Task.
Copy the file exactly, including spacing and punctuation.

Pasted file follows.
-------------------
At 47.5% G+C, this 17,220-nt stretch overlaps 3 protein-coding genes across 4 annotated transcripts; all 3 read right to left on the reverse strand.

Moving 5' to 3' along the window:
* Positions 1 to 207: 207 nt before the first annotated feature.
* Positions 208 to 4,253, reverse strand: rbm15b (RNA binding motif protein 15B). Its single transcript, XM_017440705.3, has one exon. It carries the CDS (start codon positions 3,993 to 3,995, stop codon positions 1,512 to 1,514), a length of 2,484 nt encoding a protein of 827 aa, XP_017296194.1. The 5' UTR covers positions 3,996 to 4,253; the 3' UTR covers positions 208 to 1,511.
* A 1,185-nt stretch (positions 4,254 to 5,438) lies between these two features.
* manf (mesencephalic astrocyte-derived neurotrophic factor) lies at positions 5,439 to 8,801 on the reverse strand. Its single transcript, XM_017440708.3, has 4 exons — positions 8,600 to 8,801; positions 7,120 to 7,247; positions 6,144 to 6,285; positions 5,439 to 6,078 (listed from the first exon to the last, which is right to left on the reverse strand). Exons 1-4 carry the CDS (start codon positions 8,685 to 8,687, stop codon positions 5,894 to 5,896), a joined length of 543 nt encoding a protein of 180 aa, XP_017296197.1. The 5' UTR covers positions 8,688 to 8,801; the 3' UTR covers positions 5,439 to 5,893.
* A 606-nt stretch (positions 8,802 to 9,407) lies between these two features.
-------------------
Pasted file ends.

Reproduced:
At 47.5% G+C, this 17,220-nt stretch overlaps 3 protein-coding genes across 4 annotated transcripts; all 3 read right to left on the reverse strand.

Moving 5' to 3' along the window:
* Positions 1 to 207: 207 nt before the first annotated feature.
* Positions 208 to 4,253, reverse strand: rbm15b (RNA binding motif protein 15B). Its single transcript, XM_017440705.3, has one exon. It carries the CDS (start codon positions 3,993 to 3,995, stop codon positions 1,512 to 1,514), a length of 2,484 nt encoding a protein of 827 aa, XP_017296194.1. The 5' UTR covers positions 3,996 to 4,253; the 3' UTR covers positions 208 to 1,511.
* A 1,185-nt stretch (positions 4,254 to 5,438) lies between these two features.
* manf (mesencephalic astrocyte-derived neurotrophic factor) lies at positions 5,439 to 8,801 on the reverse strand. Its single transcript, XM_017440708.3, has 4 exons — positions 8,600 to 8,801; positions 7,120 to 7,247; positions 6,144 to 6,285; positions 5,439 to 6,078 (listed from the first exon to the last, which is right to left on the reverse strand). Exons 1-4 carry the CDS (start codon positions 8,685 to 8,687, stop codon positions 5,894 to 5,896), a joined length of 543 nt encoding a protein of 180 aa, XP_017296197.1. The 5' UTR covers positions 8,688 to 8,801; the 3' UTR covers positions 5,439 to 5,893.
* A 606-nt stretch (positions 8,802 to 9,407) lies between these two features.